Two weeks ago I was racking my bohem dunkel out of primary into a keg through the beer out post... only problem was, it wasn't connected to the out post, but to the gas in post!

I was doing some cleanup also, and went over to check how the racking was going. Well, there was a huge amount of foam on account of dropping 2 or 3 gallons of beer a few feet to the bottom of the keg. man.... what a goof. These things always seem to happen to the beers that you expect the most from too!

After about 15 minutes of pulling, cursing, and prying, I finally got the dang QD off the post and back onto the correct post. Keg is now sitting at 35 degrees; so far, no off flavors but I'm drinking it fast just in case. Fortunately I had purged the keg with CO2 so that will help delay problems.

This is why I don't drink when I brew; the distractions of wife and kids can scramble my brain without help.

I've had kegs sit out for six months at cellar temps (55 to 62) and they only got better.

This hobby is a compulsion. I have six full kegs in the beer fridge, one outside, two cases bottled, and I'm trying not to brew again....

All Grain Brewing / Re: When is your beer ready? Poll
« on: April 14, 2011, 09:26:49 PM »
+1 to Skyler. I drink 'em fresh but usually bottle some to set aside, and I am truly astonished how incredible many of the homebrews taste after sitting in a dark cellar corner at 55 - 60 degrees for a year.

So my suggestion to the OP is as everyone has said; it's done when it's done. But if you can, set some aside of every batch for comparison's sake.

Some friends of mine found an amber ale (OG about 55) that I made over four years ago, sitting in their cellar. This beer traveled across the country in my trunk back then, in summer no less. They loved it so much that they decided that they had to take up homebrewing. Considering that they've been drinking beer for 30 years, I find that notable.

The aging of IPAs in particular interest me. It seems most homebrewers love them fresh; probably for the aroma. But if you consider the original of this style, they were anything BUT fresh. I like mine aged too, although yes, the aroma drops off.

Beer Recipes / Re: Schwarzbier recipe check
« on: March 27, 2011, 12:41:02 AM »
Thanks for the update Matt, I'll have to put this recipe or a facsimile thereof on the rotation next winter.

FWIW, the recipe I alluded to above is in the keg now and it turned out to be one of those "in between" beers, I think. Too heavy for a schwarzbier, but too clean to be a good stout or a porter. Very drinkable but not satisfying to me. It was roughly 2.1% choc, 5.4% carafa (III mostly, some II), 12% caramber or caramunich, 4.5% melanoidin, and the rest base. The roast covered up all underlying malt complexity and it ended up a bit one dimensional.

What's interesting though is I drained off the first five gallons to make the "unsatisfying" schwarzbier already mentioned. I left the other five gallons to boil down to an OG of 62 (vs. 51), and pitched it with the WL Zurich (Samiclaus) yeast. That ended up excellent! Perhaps a bit "light" on the Baltic Porter scale, but a wonderful version for my taste (that likes to have two of everything). I'm very happy with that experiment.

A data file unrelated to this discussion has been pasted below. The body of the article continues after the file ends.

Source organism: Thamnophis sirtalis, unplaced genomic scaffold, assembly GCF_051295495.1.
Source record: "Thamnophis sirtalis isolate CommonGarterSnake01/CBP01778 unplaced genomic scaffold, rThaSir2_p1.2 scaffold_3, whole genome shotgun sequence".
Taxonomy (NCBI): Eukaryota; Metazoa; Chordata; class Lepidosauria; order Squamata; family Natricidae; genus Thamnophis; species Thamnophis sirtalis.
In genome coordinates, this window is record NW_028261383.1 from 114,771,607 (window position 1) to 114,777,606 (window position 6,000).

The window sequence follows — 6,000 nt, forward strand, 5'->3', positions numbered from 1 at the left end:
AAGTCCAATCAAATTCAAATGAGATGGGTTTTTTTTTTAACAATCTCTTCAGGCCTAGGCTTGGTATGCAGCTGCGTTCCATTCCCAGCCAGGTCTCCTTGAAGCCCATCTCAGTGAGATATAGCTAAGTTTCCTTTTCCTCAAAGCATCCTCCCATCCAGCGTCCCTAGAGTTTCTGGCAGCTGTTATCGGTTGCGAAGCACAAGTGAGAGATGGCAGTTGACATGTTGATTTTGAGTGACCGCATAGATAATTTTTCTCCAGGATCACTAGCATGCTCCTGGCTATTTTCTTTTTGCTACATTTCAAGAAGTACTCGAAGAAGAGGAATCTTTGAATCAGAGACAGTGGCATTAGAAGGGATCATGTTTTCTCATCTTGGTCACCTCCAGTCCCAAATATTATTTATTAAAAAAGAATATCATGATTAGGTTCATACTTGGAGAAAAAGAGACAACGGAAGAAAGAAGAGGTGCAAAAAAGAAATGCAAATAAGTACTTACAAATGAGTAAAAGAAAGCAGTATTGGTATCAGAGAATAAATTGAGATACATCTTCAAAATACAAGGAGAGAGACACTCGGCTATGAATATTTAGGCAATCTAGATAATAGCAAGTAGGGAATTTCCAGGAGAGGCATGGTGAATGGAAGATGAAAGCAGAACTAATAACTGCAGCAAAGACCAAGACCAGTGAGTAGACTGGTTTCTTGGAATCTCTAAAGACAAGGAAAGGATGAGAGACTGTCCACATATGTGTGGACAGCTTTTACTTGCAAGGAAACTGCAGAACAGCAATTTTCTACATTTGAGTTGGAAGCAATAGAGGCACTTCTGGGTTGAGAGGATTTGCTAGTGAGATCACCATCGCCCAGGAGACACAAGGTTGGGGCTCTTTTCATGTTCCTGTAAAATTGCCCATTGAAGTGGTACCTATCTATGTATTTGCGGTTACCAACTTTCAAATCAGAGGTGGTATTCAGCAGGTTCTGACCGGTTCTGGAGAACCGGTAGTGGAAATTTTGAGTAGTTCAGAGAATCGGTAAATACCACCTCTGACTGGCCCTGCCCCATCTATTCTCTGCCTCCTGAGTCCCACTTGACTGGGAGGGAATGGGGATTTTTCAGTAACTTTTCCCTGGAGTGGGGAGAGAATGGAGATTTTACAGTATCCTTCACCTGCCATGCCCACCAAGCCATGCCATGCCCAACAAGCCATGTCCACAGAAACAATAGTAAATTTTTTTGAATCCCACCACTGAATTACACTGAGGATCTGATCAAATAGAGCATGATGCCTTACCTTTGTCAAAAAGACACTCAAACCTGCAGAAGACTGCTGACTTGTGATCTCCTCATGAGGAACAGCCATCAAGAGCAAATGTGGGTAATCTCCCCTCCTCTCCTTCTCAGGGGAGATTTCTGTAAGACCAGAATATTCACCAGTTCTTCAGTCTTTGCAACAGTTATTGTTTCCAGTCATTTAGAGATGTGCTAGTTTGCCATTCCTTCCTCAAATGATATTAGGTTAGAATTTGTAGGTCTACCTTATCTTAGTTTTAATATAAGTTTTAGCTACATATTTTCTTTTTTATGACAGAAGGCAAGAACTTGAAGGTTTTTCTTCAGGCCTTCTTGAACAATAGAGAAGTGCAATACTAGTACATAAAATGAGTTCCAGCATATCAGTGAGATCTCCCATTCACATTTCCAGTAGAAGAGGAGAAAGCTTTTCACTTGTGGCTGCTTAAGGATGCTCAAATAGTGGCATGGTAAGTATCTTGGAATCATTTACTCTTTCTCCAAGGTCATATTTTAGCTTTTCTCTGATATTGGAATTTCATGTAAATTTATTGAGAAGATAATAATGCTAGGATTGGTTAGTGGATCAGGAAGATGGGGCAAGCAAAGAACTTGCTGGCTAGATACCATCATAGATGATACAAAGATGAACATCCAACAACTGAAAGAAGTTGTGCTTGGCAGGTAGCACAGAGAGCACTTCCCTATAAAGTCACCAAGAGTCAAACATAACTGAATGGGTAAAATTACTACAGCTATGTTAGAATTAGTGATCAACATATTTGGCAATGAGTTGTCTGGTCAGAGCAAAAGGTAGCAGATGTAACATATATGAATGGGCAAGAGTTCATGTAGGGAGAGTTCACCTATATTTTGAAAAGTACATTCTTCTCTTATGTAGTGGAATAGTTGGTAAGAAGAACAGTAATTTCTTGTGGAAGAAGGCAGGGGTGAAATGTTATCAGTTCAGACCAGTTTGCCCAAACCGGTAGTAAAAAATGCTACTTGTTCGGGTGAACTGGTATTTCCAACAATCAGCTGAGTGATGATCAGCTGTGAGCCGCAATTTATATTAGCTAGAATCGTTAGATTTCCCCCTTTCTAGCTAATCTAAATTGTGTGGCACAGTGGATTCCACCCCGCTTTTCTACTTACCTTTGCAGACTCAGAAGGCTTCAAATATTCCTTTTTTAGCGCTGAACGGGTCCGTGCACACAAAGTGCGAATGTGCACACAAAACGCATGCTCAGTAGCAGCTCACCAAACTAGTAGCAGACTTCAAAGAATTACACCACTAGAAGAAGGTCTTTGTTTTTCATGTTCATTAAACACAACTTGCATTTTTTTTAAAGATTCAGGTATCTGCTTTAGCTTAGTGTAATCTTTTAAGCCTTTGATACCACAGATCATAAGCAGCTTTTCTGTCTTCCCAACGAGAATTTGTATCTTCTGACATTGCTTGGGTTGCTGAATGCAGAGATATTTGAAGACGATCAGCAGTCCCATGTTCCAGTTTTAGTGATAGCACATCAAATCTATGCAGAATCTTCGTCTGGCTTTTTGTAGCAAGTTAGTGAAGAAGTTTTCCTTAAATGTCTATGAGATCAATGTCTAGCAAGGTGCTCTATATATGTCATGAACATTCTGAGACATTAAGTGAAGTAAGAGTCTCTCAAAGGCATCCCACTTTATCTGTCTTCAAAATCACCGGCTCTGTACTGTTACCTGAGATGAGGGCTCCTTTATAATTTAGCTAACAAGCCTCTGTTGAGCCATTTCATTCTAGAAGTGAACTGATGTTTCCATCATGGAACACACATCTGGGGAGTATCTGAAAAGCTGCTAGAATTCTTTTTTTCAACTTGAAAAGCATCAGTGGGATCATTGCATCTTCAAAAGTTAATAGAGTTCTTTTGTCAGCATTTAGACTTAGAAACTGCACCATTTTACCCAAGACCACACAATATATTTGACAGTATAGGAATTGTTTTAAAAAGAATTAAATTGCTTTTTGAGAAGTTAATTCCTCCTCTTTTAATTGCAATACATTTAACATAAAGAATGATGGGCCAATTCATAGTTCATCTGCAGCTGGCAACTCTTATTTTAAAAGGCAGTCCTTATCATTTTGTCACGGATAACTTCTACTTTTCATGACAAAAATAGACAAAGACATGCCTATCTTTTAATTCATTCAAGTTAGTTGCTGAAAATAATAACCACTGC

As the last dark lager of the season I made a version of a Bohem Dunkel based on Horst Dornbusch's U Fleku clone; I just backed off the caramunich to 11% and upped the munich and carafa. It is in primary and tastes promising.... his recipe is here:

Interesting that most of you are finding such large temp diffs between ambient and internal fermentation. On ales, I agree, I find such differences of four degrees or more. But on the two lagers I monitored this winter, the difference was only two or three degrees, max. This was with two digital thermometers that were calibrated to a standard at the fermentation temp, of 48 - 52 depending.

This was using a plastic six gallon bucket in a fridge, controlled by a JC A419.

Edit: Looked back through my notes, and it was not ambient air temperature that I was measuring. Rather, the temp probe was taped to the bucket exterior and covered with a double layer of bubble wrap. So that probe measured only 2 or 3 degrees difference from the exterior ferment temperature. I generally do not measure the ambient air temp inside the fridge as it fluctuates so much. I keep the JC probe taped to the side and under bubble wrap now.

Kegging and Bottling / Re: What the...! Exploding keg!
« on: March 06, 2011, 06:23:46 PM »
enso, you folks up in Vermont must be a polite crew. Maybe it's a Canadian influence. In any case I'm envious of such manners. Cuz if you'd grown up in corn country, you would've learned that trick of making your buddy's beer foam all over the place shortly after you had learned to walk.

but then, considering what we drank back then, letting your beer spill out onto the floor wasn't such a bad use of it!

Kegging and Bottling / Re: Perlicks
« on: March 03, 2011, 06:26:59 PM »
For now I'm using a couple Perlicks directly off the keg, using the quick disconnect adapter here:

I do notice extra foam with these, but I would suppose that's to be expected because there's no hose to drop the pressure. By dropping the keg pressure way down, the foaming decreases to a tolerable level, but it still takes two draws to get one beer. All that creamy foam actually helps mellow out a dark beer I made that ended up a bit too strong. Perhaps with more user training it will get better, until I get a propa system built. Maybe dial the pressure down to a slow crawl will help.

Don't disconnect the "joy" factor either, that one gets merely by looking at them..... certainly not something I ever experienced looking at a picnic tap.